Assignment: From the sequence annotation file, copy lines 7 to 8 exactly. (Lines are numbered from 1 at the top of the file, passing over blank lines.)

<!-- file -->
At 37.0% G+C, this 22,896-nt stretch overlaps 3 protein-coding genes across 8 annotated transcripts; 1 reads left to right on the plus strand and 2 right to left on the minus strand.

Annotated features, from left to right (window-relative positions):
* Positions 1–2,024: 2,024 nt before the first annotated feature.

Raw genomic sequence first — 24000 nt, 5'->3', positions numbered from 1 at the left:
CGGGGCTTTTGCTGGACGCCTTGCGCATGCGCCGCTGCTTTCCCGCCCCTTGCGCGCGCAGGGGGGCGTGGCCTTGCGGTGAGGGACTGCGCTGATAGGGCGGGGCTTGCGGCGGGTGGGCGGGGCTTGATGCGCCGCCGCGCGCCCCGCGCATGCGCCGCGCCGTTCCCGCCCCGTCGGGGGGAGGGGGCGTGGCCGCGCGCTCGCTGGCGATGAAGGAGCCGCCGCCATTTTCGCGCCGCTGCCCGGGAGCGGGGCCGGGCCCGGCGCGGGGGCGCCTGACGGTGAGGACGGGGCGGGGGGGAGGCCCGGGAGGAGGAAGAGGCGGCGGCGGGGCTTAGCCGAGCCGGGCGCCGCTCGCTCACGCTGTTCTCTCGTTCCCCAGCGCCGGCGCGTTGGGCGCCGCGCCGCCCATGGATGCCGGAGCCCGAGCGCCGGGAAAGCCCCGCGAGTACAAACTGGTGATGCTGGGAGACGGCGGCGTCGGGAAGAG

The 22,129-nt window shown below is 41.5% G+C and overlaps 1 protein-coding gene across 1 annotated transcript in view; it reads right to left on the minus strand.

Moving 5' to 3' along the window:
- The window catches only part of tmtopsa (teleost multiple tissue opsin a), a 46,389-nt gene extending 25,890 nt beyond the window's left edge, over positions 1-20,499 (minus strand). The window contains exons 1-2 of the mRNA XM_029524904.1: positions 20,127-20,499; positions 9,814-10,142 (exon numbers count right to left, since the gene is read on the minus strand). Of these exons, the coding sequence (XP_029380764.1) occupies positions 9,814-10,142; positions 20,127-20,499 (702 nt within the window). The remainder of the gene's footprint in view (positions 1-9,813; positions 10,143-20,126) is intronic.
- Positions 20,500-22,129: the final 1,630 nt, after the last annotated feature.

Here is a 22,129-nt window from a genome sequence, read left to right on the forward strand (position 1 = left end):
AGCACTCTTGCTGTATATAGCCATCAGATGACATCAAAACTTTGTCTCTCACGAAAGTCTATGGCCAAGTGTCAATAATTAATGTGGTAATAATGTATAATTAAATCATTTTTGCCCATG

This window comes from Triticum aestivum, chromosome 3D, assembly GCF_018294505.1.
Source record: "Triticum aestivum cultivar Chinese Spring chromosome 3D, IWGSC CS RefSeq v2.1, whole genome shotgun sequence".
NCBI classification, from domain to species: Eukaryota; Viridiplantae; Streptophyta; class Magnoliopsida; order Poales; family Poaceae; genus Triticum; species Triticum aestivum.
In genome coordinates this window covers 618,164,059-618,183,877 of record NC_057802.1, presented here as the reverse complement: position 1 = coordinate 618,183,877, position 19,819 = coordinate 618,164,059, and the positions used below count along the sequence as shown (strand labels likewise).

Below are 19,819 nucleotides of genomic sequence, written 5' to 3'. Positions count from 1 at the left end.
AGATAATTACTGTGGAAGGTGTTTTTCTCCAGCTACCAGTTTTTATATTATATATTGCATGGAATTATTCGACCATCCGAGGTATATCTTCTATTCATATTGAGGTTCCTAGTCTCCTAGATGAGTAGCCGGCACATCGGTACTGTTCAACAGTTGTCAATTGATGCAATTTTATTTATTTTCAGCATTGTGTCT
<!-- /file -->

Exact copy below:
Moving 5' to 3' along the window:
- The window catches only part of tmtopsa (teleost multiple tissue opsin a), a 46,389-nt gene extending 25,890 nt beyond the window's left edge, over positions 1-20,499 (minus strand). The window contains exons 1-2 of the mRNA XM_029524904.1: positions 20,127-20,499; positions 9,814-10,142 (exon numbers count right to left, since the gene is read on the minus strand). Of these exons, the coding sequence (XP_029380764.1) occupies positions 9,814-10,142; positions 20,127-20,499 (702 nt within the window). The remainder of the gene's footprint in view (positions 1-9,813; positions 10,143-20,126) is intronic.